I am a heading


Biophilia refers to the innate human affinity and connection with nature and living organisms. Coined by biologist Edward O. Wilson, the term “biophilia” literally means “love of life” or “love of living things.” It suggests that humans have an inherent biological and psychological need to be connected with the natural world.

In the context of design and architecture, biophilia is often applied as a design philosophy called biophilic design. This approach seeks to incorporate elements of nature into the built environment, such as natural light, plants, water, and natural materials. The aim is to create spaces that evoke the positive and restorative qualities of nature, promoting well-being, productivity, and a sense of connection with the natural world.

The concept of biophilia is supported by neurological and physiological evidence. The human body’s autonomic nervous system comprises two components: the sympathetic and parasympathetic systems.
The sympathetic system stimulates the body during times of cognitive activity, while the parasympathetic system promotes relaxation and
internal processes like digestion. The body is in an optimal state of balance, known as homeostasis, when there is a natural equilibrium between these two systems.

In non-restorative or chaotic environments, the sympathetic system becomes overstimulated, triggering a “fight-or-flight” response and leading to sensory overload. Consequently, the parasympathetic system is suppressed, disrupting the body’s physiological regulation and resulting in mental fatigue. This combination of factors induces stress, frustration, irritability, and distraction.

Urbanization has brought about negative impacts such as increased stress, crime, and depression, as well as decreased productivity and learning. As reversing the trend of people moving to cities is unlikely, it is essential to enhance the livability of urban environments. One approach is to incorporate biophilia, which involves integrating nature into the design of cities. This strategy aims to provide people with greater access to nature, which has been found to restore mental health and overall well-being.

Research indicates that engaging with nature increases parasympathetic activity, thereby reducing sympathetic activity. As a result, stress and irritability decrease, while concentration levels increase. These findings highlight the importance of incorporating nature into urban environments to mitigate the negative effects of urbanization on mental well-being.

Core concepts

The biophilic design ethic encompasses three core concepts or tools that can be utilized to create or transform spaces in a way that reconnects people with nature. These tools are:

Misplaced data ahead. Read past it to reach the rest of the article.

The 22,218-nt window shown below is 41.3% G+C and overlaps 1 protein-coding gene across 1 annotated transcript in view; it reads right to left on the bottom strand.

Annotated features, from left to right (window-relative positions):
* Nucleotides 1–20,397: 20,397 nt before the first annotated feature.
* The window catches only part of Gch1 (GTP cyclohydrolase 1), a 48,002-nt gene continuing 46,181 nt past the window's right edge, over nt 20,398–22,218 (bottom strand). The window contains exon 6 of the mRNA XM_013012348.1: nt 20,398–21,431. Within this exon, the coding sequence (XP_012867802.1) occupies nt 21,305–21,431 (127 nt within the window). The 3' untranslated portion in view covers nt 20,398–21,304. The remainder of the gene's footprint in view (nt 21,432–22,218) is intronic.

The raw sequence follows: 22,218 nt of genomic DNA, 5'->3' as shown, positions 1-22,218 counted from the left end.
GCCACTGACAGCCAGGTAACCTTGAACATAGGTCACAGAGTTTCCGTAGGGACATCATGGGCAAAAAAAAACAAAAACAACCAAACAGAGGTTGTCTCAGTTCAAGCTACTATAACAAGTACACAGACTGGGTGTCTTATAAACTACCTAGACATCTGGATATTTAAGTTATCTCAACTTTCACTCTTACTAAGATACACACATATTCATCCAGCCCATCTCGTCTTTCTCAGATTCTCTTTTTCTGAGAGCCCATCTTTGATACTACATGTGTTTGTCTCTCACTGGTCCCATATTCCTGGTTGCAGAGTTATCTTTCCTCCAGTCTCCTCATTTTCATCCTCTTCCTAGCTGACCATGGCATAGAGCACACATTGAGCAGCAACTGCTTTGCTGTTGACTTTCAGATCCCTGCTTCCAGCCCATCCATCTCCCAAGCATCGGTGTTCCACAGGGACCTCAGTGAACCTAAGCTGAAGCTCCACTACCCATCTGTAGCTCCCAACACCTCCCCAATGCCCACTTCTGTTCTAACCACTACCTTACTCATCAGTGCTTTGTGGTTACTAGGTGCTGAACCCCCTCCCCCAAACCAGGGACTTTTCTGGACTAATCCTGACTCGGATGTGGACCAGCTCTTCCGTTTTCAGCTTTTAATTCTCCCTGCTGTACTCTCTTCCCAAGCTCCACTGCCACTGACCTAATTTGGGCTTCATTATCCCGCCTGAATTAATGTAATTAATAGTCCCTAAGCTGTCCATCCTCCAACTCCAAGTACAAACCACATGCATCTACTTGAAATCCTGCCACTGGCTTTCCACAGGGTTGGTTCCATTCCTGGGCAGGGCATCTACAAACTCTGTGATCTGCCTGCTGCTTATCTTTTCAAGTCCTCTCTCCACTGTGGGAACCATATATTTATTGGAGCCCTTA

1. Nature In The Space

This tool involves incorporating direct elements of nature into the designed environment. It may include features such as indoor plants, green walls, water elements, or natural materials. By bringing actual elements of nature into the space, it enhances the visual and sensory experience, providing a direct connection to the natural world.

Learn about Indoor plants

2. Replica

Natural analogs refer to the use of materials, patterns, or motifs that mimic or evoke natural elements or processes. For example, using wood-grain patterns on furniture or employing colors inspired by the natural environment. These analogs create a sense of familiarity and evoke the feeling of being in nature, even if there are no actual natural elements present.

Learn About Moss Walls and Artificial Plants

3. Nature Of The Space

This tool focuses on the overall spatial qualities and characteristics that emulate natural settings. It involves designing spaces that simulate the natural environment through factors like light, ventilation, acoustics, and spatial configuration. Considerations such as maximizing natural light, creating views of nature, or incorporating natural airflow patterns contribute to the biophilic experience.

Learn About Exterior Landscaping

Design solutions utilizing biophilic principles may employ one, two, or all three of these tools to varying degrees. The aim is to create or retrofit spaces that provide inhabitants with a stronger connection to nature, thereby promoting well-being, reducing stress, and improving overall quality of life.

References: The Biophilia Hypothesis – Edward O Wilson | Nature by Design the Practice of Biophilia Design- Stephen R. Kellert | The Impact of Natural Environmental and Biophilic Design as supportive and Nurturing spaces on a Residential College Campus- NIH Library of Medicine PMID: 35785135 PMCID: PMC9248534DOI: 10.1080/23311886.2021.2000570 | Physiological Benefits of Viewing Nature: A Systematic Review of Indoor Experiments NIH Library of Medcine PMCID: PMC6926748 PMID: 31783531 | Biophilic architecture: A review of the rationale and outcomes- Jana Soderlund & Peter Newman